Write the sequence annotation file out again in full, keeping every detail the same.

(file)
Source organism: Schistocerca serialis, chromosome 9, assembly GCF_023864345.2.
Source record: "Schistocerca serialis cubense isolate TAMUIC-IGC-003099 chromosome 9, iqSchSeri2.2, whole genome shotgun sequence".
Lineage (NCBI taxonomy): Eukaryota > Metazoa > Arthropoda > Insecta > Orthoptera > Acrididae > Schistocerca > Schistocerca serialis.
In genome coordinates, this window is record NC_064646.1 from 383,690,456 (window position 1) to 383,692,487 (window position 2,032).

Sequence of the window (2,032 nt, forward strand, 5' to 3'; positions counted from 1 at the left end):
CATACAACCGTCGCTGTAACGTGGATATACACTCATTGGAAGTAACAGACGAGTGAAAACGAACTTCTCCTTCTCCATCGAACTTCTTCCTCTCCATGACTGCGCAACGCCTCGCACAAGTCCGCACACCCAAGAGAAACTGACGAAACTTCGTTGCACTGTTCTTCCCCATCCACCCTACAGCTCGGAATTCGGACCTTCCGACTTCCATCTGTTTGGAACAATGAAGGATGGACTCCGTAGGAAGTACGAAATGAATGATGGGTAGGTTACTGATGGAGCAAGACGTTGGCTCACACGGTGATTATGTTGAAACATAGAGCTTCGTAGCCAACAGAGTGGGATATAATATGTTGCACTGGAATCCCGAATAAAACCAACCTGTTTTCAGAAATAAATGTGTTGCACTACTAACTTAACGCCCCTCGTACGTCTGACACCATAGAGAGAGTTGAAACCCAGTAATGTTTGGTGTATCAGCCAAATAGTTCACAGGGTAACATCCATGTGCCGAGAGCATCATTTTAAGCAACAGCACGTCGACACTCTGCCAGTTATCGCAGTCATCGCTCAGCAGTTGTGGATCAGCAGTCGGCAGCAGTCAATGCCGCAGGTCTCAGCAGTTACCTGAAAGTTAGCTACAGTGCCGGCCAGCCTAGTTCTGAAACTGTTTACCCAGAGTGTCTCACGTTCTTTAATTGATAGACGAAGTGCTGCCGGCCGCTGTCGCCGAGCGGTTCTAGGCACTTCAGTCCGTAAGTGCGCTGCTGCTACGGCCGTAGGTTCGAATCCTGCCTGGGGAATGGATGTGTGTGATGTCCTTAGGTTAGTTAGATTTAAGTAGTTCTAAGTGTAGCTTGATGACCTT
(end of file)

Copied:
Source organism: Schistocerca serialis, chromosome 9, assembly GCF_023864345.2.
Source record: "Schistocerca serialis cubense isolate TAMUIC-IGC-003099 chromosome 9, iqSchSeri2.2, whole genome shotgun sequence".
Lineage (NCBI taxonomy): Eukaryota > Metazoa > Arthropoda > Insecta > Orthoptera > Acrididae > Schistocerca > Schistocerca serialis.
In genome coordinates, this window is record NC_064646.1 from 383,690,456 (window position 1) to 383,692,487 (window position 2,032).

Sequence of the window (2,032 nt, forward strand, 5' to 3'; positions counted from 1 at the left end):
CATACAACCGTCGCTGTAACGTGGATATACACTCATTGGAAGTAACAGACGAGTGAAAACGAACTTCTCCTTCTCCATCGAACTTCTTCCTCTCCATGACTGCGCAACGCCTCGCACAAGTCCGCACACCCAAGAGAAACTGACGAAACTTCGTTGCACTGTTCTTCCCCATCCACCCTACAGCTCGGAATTCGGACCTTCCGACTTCCATCTGTTTGGAACAATGAAGGATGGACTCCGTAGGAAGTACGAAATGAATGATGGGTAGGTTACTGATGGAGCAAGACGTTGGCTCACACGGTGATTATGTTGAAACATAGAGCTTCGTAGCCAACAGAGTGGGATATAATATGTTGCACTGGAATCCCGAATAAAACCAACCTGTTTTCAGAAATAAATGTGTTGCACTACTAACTTAACGCCCCTCGTACGTCTGACACCATAGAGAGAGTTGAAACCCAGTAATGTTTGGTGTATCAGCCAAATAGTTCACAGGGTAACATCCATGTGCCGAGAGCATCATTTTAAGCAACAGCACGTCGACACTCTGCCAGTTATCGCAGTCATCGCTCAGCAGTTGTGGATCAGCAGTCGGCAGCAGTCAATGCCGCAGGTCTCAGCAGTTACCTGAAAGTTAGCTACAGTGCCGGCCAGCCTAGTTCTGAAACTGTTTACCCAGAGTGTCTCACGTTCTTTAATTGATAGACGAAGTGCTGCCGGCCGCTGTCGCCGAGCGGTTCTAGGCACTTCAGTCCGTAAGTGCGCTGCTGCTACGGCCGTAGGTTCGAATCCTGCCTGGGGAATGGATGTGTGTGATGTCCTTAGGTTAGTTAGATTTAAGTAGTTCTAAGTGTAGCTTGATGACCTT